Sometimes it’s hard to a Levin. Especially when other peoples’ choices make it hard for you to maintain relationships with them. The Levins are my father’s side of the family. A group of extremely bright, ambitious, argumentative sports fanatics. I love them all. I don’t see them very often except for the occasional gathering, and maybe that is partly my fault. The tensions brought on by my father and sister and me have made things slightly awkward for all and I haven’t figured out a way to stay connected consistently.
I never knew my grandfather, Robert Levin. I became acquainted through other peoples’ stories. He died of a heart attack shortly after I was brought home. He is one of the reasons why my parents were able to adopt me. At least that is what I have been told anyway. He was a self made man from the beginning. Apparently, the Levins were in the office furniture businesses, but his uncles weren’t interested in making him part of it. Rather than try to do something he wasn’t crazy about, he went to law school at Boston University and worked to pay his own way. He played the saxophone and met my grandmother at an afternoon tea. He became a lawyer, started his own practice in Quincy and moved to Weymouth with my Nana Helen. They had four boys trying to have a girl.
My Nana Helen was an amazing woman. She was extremely bright, had incredible tenacity and pursued law school herself. She also was very beautiful, I used to tell her she looked like a movie star in her wedding photo. She would always laugh at me. She wasn’t crazy about living in Weymouth from what I hear so my grandfather thought a shack in the middle of the state forest was an awesome idea. Let’s just say that didn’t go over well. The cottage is still in the family. It does not resemble the shack it once was and a person could live there all summer very comfortably. Just ask my uncles.
My cousins are amazing. I watched them graduate from Thayer, go to Boston University, graduate law school and become accomplished attorneys. My cousin Andrew was just listed in Boston Magazines Top 100 attorneys. Another cousin decided he wanted to join in the fun, went back to school and is part of the family practice. All of them are successful and all worked very hard to get where they are. It’s impressive when you work hard yourself to get to a certain level in one’s career. I can appreciate it.
I have mentioned in previous posts that my relationship with my father and sister are strained. When I was little, my dad would pick us up and take us to our Aunt Minna’s for a holiday meal. Either Passover or Rosh Hashanah we would go and be with our cousins. Cousins I hardly knew. My father didn’t socialize with his brothers and every time I would see them, I felt like it was like starting at square one with them. It was awkward but by the end of the evening, I would be following Gary and Andrew around or teasing Ben and Robbie. (Yes, I know his name is Rob but I can’t help it) When we would first arrive I would be stuck to either Laurie or my dad. And then I would find Nana Helen. I would sit with her and talk with her every time. I loved our conversations about computers, family history and of course, Israel. She was always going to Israel, and I would ask to see her when she got home. Of course I could see her when she got home, we could go shopping at Jordan Marsh and spend the day together. Well, with Laurie too but still…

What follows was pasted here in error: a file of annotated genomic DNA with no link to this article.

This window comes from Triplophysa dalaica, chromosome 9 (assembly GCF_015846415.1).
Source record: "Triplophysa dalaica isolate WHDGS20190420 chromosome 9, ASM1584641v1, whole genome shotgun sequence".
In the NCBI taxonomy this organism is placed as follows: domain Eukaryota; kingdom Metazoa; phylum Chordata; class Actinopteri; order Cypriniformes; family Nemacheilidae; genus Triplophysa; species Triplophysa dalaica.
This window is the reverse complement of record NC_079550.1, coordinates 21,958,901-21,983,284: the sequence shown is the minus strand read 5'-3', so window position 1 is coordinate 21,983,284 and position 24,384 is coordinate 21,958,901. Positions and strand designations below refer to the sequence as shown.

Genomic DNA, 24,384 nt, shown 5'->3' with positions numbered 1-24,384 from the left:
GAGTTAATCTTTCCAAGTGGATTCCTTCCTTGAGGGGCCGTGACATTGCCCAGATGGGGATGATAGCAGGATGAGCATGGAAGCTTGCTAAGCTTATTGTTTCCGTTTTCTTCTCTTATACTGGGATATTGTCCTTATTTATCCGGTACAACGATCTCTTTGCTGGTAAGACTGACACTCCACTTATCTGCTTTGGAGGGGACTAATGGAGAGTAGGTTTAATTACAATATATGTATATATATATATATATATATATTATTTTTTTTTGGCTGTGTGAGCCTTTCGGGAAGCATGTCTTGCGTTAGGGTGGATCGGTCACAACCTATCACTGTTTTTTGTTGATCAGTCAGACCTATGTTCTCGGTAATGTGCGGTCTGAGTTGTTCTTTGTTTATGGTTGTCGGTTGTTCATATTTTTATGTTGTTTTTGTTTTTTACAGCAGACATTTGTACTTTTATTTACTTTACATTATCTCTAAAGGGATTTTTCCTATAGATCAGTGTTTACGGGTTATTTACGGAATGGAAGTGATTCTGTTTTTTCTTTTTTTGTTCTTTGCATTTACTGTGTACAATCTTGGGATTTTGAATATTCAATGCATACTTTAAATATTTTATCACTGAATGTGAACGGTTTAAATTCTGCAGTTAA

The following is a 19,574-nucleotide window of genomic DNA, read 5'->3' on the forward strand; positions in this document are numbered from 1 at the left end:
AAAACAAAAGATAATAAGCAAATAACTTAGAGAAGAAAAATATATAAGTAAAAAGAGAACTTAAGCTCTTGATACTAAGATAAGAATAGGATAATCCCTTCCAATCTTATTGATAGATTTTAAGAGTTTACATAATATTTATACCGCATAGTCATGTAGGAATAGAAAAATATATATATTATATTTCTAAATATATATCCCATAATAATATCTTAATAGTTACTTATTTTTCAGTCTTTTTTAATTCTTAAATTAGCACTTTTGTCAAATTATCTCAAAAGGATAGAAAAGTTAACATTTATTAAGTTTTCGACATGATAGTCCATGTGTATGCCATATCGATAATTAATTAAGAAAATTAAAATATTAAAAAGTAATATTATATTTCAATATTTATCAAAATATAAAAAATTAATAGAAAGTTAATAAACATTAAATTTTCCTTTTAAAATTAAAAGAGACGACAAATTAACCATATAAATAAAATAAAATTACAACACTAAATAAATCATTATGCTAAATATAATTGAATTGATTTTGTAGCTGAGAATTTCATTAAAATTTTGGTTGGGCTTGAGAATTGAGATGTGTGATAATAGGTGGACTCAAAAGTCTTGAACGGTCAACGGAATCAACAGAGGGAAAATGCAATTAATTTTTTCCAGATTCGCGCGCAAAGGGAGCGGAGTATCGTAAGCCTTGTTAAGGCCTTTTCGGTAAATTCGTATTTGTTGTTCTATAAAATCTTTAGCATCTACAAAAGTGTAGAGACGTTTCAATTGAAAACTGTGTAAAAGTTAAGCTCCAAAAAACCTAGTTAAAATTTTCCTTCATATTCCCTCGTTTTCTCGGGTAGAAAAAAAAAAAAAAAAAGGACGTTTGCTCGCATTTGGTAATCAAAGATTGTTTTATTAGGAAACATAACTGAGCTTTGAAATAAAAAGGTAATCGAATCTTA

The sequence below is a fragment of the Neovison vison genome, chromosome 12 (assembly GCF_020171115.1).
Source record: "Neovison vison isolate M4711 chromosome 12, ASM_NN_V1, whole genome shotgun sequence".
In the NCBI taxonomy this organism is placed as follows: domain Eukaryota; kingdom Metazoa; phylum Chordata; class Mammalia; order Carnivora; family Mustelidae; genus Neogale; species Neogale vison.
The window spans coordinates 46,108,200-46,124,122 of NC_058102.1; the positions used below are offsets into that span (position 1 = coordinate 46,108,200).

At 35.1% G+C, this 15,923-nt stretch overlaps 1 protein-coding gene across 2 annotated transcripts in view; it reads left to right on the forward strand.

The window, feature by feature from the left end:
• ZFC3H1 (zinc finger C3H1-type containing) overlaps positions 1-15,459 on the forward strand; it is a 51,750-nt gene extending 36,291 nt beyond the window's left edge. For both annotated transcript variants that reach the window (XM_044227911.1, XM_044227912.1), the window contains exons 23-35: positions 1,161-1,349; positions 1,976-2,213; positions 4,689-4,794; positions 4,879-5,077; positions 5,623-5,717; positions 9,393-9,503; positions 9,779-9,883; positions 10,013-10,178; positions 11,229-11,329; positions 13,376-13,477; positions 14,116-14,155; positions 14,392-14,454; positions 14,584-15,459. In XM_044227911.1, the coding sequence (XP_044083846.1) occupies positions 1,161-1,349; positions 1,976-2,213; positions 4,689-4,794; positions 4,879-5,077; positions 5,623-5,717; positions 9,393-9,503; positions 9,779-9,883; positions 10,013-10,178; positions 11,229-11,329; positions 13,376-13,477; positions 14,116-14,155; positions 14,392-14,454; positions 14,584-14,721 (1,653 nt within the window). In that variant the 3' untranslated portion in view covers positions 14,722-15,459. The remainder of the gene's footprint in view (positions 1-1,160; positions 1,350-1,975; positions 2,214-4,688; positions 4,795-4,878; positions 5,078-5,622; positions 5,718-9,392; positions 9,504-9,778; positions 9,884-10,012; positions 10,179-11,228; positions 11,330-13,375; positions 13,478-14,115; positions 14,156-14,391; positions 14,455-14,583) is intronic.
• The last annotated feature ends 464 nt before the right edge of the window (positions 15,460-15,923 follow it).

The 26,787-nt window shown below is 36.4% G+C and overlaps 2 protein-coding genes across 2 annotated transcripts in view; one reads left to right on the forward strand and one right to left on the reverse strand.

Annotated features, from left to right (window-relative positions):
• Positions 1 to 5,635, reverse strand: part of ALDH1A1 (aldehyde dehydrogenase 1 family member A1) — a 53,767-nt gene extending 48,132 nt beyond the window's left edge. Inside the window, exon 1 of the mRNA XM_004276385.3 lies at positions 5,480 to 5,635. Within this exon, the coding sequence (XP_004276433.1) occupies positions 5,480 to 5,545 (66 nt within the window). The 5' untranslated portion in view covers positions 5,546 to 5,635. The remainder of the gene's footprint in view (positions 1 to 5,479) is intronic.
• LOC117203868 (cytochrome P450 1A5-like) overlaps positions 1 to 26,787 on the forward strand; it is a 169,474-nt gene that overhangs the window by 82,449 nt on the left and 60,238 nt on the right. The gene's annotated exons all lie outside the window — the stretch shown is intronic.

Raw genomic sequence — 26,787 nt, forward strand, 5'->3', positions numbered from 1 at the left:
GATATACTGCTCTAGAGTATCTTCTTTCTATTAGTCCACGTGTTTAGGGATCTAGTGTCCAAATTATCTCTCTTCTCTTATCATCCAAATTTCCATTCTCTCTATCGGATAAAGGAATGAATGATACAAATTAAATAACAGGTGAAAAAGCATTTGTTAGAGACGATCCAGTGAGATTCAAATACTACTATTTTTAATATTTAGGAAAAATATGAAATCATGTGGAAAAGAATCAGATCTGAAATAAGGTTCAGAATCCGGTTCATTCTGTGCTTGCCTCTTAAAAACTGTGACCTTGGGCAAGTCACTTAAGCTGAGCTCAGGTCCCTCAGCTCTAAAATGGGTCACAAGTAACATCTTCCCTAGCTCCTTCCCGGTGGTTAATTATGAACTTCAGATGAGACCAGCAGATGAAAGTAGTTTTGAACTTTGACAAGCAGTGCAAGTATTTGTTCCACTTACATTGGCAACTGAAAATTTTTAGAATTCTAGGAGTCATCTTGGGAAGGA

When my father left in 1987 without a trace and with other peoples’ money, he took my connection to these relatives with him. Laurie, feeling uncomfortable and very envious herself would say things to me that would make me even more anxious about upcoming family gatherings such as how they looked down on us. It was hard on everyone and my uncles were very angry. Not with us, but with him. I didn’t know this at the time but when you don’t know what to say to someone, sometimes you don’t say anything. I was 15 years old, missing my father and hating him at the same time for putting me in this position.
My aunt Minna would still have her dinners, and would send my cousin Allan to pick me up. I know he probably didn’t want to drive to Plymouth to pick me up and the car ride was pretty quiet. Last year I thanked him for being so kind as to pick me up back in the day. It means more to me today than it did when I was 15. I would get invitations to different things but it became harder and harder to get myself to go especially after my sister left when I was a freshman in college. My last two connections were gone. I had to make connections and build relationships on my own. I wasn’t a little girl anymore relying on someone else to make them for me. They were all gone.
After I had gotten sober again, I recommitted myself to getting to know my relatives. I came to the understanding that they did in fact care about me and my sister, because they showed me. When I started to talk to one of my uncles about opening my adoption papers, he turned to me and said “If you need me to, I will stand with you in court. Let me know and I will be with you.” I still get choked up when I write that because this was a man I didn’t think cared about me at all. My cousin ended up being the one with me when we opened them. It was one of the most intense moments of my life and I am grateful Larry was with me for that.
I care when they get sick, or have hard times in their lives. I do my best to be available and to let them know that they are in my heart. I don’t see them every day, but I love them. It hasn’t been easy and I wish I was closer. I received my invitation to the annual open house and I already have it on my calendar. I hope I have shown them how much I appreciate them, and I look forward to seeing them soon.